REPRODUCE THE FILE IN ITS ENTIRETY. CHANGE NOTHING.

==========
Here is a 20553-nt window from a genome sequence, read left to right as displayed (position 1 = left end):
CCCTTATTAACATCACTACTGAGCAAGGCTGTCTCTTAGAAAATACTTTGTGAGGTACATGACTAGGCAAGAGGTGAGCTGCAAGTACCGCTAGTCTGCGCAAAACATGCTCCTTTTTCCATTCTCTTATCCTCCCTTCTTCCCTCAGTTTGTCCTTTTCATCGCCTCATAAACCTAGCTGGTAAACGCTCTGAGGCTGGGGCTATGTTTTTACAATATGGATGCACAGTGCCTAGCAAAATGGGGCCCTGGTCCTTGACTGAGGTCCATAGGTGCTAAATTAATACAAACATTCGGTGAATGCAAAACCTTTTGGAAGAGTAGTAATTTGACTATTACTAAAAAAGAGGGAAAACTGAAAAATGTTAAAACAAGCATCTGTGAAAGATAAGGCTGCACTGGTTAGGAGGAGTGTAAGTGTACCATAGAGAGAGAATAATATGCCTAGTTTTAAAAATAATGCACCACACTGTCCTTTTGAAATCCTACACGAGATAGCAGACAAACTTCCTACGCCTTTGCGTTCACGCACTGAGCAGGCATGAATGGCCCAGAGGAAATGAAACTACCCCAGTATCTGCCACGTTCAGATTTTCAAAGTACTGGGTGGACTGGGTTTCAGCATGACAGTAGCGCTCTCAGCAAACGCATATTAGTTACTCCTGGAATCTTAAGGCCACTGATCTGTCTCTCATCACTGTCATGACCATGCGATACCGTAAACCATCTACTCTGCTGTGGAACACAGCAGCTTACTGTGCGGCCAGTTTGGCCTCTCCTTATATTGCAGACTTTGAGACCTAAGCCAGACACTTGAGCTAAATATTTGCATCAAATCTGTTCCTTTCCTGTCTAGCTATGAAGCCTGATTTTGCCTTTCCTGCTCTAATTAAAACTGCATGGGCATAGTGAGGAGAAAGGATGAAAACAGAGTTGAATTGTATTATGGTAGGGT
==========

Here is a 20553-nt window from a genome sequence, read left to right as displayed (position 1 = left end):
CCCTTATTAACATCACTACTGAGCAAGGCTGTCTCTTAGAAAATACTTTGTGAGGTACATGACTAGGCAAGAGGTGAGCTGCAAGTACCGCTAGTCTGCGCAAAACATGCTCCTTTTTCCATTCTCTTATCCTCCCTTCTTCCCTCAGTTTGTCCTTTTCATCGCCTCATAAACCTAGCTGGTAAACGCTCTGAGGCTGGGGCTATGTTTTTACAATATGGATGCACAGTGCCTAGCAAAATGGGGCCCTGGTCCTTGACTGAGGTCCATAGGTGCTAAATTAATACAAACATTCGGTGAATGCAAAACCTTTTGGAAGAGTAGTAATTTGACTATTACTAAAAAAGAGGGAAAACTGAAAAATGTTAAAACAAGCATCTGTGAAAGATAAGGCTGCACTGGTTAGGAGGAGTGTAAGTGTACCATAGAGAGAGAATAATATGCCTAGTTTTAAAAATAATGCACCACACTGTCCTTTTGAAATCCTACACGAGATAGCAGACAAACTTCCTACGCCTTTGCGTTCACGCACTGAGCAGGCATGAATGGCCCAGAGGAAATGAAACTACCCCAGTATCTGCCACGTTCAGATTTTCAAAGTACTGGGTGGACTGGGTTTCAGCATGACAGTAGCGCTCTCAGCAAACGCATATTAGTTACTCCTGGAATCTTAAGGCCACTGATCTGTCTCTCATCACTGTCATGACCATGCGATACCGTAAACCATCTACTCTGCTGTGGAACACAGCAGCTTACTGTGCGGCCAGTTTGGCCTCTCCTTATATTGCAGACTTTGAGACCTAAGCCAGACACTTGAGCTAAATATTTGCATCAAATCTGTTCCTTTCCTGTCTAGCTATGAAGCCTGATTTTGCCTTTCCTGCTCTAATTAAAACTGCATGGGCATAGTGAGGAGAAAGGATGAAAACAGAGTTGAATTGTATTATGGTAGGGT